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Students Question Campus and Neighborhood Safety

Campus and city safety have become a concern for some given recent acts of gun violence that have transpired in Nashville.

“Campus feels super safe to me, but with the recent events, I don’t know anymore,” freshman Sierra Byrd said.

The shooting that killed Jillian Ludwig has caused some in the Belmont community to question the safety of Nashville. As of Nov. 8, there have been 56 assaults within a one-mile radius of Belmont University since Aug. 23.

Other students agreed with Byrd. After having felt safe, the past year has hindered their confidence in Nashville’s safety.

Junior Dylan Duffy does not feel as safe with the frightening things that have happened on and around campus over the last two years.

“When I was a freshman living in Pembroke I felt pretty safe, but I also didn’t really know how unsafe it was around here,” Duffy said.

But students do not blame Belmont Campus Security for this lack of comfort in Nashville.

“I feel like they do a decent job patrolling the area, I usually see them around here and they added more light posts so you can see easier,” Duffy said. “I don’t know how much more they can do because it’s just crazy around here.”

Campus security also has direct communications with the local authorities in order to receive extra help at and around campus when necessary to keep students safe, Campus Security Chief Pat Cunningham said.

“We have direct radio interoperability with local police, fire and EMS so our dispatcher has the ability to monitor radio traffic for incidents near campus, and we have the ability to talk directly with local responders in the event of an emergency,” Cunningham said.

The best way to stay safe: be informed. This is easier for the students who have previously lived in a big city as freshman Annabelle Murphy said.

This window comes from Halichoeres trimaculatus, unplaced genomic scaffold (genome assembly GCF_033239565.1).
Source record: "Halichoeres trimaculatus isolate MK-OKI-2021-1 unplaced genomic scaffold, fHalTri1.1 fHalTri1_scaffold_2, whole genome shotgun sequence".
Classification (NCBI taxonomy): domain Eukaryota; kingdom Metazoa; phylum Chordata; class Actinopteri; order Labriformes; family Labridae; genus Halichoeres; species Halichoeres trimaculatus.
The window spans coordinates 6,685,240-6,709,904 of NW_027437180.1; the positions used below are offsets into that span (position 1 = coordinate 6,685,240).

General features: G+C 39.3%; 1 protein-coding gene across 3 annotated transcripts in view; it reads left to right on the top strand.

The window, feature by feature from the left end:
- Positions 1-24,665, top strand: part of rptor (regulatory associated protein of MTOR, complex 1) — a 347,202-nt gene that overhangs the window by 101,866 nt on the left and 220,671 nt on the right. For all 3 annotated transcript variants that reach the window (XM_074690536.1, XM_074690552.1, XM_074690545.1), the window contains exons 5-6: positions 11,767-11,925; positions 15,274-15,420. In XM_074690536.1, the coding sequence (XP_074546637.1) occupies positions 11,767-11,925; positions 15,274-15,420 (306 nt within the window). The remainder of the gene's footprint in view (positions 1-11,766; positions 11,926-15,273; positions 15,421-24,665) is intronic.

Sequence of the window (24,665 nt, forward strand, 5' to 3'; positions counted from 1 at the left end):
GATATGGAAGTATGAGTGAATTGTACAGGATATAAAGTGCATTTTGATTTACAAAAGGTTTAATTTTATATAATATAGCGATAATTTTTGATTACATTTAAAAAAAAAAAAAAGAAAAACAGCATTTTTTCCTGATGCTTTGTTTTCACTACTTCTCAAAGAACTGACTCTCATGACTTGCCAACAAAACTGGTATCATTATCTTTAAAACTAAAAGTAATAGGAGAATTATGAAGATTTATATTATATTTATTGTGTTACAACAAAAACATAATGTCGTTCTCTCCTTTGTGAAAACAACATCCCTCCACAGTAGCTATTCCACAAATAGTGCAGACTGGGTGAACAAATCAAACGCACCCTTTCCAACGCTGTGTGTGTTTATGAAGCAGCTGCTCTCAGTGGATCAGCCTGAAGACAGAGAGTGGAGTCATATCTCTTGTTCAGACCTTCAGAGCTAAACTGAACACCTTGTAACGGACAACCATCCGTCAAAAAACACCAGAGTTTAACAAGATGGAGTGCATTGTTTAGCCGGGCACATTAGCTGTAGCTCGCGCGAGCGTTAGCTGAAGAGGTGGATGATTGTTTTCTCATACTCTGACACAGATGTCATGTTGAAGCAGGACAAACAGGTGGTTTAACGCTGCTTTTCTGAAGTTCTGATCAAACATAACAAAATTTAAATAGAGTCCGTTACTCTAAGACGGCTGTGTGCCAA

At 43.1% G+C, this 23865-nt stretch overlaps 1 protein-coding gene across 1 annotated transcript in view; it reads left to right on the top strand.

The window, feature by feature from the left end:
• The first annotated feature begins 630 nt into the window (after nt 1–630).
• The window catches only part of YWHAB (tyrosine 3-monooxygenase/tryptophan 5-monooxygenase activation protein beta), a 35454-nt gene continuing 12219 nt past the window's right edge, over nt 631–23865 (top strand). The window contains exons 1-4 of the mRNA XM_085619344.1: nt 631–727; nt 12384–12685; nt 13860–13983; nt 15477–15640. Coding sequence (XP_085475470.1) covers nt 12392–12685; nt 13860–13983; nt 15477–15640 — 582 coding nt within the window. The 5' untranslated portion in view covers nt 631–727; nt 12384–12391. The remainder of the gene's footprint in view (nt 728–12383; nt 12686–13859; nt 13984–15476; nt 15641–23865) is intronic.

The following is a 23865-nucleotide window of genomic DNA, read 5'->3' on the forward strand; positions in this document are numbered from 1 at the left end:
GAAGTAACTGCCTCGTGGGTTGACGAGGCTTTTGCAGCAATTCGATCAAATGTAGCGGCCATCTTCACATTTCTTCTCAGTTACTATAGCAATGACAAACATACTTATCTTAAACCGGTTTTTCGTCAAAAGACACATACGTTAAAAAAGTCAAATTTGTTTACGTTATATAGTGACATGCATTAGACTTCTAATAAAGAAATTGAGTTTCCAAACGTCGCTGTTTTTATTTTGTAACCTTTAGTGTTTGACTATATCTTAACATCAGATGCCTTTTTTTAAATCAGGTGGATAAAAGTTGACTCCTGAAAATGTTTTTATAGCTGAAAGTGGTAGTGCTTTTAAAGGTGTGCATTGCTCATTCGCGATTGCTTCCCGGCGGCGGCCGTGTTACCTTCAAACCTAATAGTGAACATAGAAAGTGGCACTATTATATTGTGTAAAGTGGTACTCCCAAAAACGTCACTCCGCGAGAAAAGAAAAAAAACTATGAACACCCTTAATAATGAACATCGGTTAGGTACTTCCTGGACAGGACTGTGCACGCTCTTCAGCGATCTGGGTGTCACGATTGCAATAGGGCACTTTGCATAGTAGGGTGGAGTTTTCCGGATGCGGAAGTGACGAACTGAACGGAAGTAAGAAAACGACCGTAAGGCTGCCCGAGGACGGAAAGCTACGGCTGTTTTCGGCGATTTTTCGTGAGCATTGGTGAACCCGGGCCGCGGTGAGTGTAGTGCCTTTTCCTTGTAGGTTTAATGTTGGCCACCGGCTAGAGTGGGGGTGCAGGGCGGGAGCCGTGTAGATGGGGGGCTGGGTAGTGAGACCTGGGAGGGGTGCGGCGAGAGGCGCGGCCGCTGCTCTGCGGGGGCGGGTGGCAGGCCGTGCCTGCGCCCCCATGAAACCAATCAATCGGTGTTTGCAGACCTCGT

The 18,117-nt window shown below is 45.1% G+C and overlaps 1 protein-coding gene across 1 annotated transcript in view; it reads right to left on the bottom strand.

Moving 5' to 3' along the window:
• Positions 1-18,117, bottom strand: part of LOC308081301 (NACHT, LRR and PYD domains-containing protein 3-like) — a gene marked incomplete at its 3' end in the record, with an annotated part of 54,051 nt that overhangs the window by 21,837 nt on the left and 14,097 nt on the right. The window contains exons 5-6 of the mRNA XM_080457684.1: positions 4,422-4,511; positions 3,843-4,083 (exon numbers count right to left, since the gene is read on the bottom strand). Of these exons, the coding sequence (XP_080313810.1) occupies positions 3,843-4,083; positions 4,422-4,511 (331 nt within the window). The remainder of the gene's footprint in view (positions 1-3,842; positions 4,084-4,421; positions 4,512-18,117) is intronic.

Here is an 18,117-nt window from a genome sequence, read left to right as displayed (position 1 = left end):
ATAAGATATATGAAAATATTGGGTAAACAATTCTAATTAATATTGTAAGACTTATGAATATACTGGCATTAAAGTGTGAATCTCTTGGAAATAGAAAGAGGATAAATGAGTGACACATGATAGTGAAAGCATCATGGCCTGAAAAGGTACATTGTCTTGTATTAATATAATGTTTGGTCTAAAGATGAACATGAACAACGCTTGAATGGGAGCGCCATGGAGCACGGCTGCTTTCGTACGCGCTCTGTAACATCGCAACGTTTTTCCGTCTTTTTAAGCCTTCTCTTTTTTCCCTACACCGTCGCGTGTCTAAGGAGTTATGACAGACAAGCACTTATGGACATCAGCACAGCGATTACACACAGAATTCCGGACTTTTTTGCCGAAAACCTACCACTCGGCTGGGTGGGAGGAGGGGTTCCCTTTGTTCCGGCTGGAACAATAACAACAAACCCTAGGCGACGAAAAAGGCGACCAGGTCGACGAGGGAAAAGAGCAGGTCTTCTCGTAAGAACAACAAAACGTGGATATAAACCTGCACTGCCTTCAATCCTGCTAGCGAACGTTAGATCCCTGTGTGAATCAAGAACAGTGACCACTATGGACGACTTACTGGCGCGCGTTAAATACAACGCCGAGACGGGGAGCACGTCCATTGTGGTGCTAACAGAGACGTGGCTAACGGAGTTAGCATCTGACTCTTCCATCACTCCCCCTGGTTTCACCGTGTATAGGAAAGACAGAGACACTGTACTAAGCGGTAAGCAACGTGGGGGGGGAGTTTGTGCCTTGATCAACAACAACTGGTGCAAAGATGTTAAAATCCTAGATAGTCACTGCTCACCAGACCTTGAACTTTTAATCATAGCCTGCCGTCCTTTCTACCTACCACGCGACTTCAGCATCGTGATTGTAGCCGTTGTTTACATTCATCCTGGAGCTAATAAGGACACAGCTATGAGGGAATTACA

“The best thing that could happen is kids becoming aware of the dangers that come with living in a big city,” said Claire Jenkins, a Belmont student from a small town.

Cunningham does offer advice for students who have not lived in a big city though.

“Our advice would be to stay informed about areas in our city that you frequent or want to explore – sign up for local alerts, keep an eye on local media reports and use local crime mapping sites to discern your personal comfort level with incidents in areas you want to visit,” Cunningham said.

Some students wished that there was more of a clear understanding about safety established when first coming to Nashville.

“I have heard from Nashville residents this is not a great area, but I don’t know,” Byrd said. “They probably should have taught us that we are not in the best part of Nashville.”

Other students expanded the idea of teaching the freshmen and reminding others of how to live in a city, especially for those from small towns.

“This is a city and a lot of people aren’t from cities. They might not understand the implications of the city,” Murphy said.

Campus security does offer some help with teaching students in self-defense classes.

“Take advantage of our free safety programming, including self-defense training,” Cunningham said.

The overall sentiment of students and Cunningham alike centered on awareness and security habits.

“It’s less about thinking of areas in terms of ‘this is a safe area’ and ‘this is an unsafe area’ than it is of developing good security habits that help keep you safe wherever you are,” Cunningham said.


This article was written by Maya Burney

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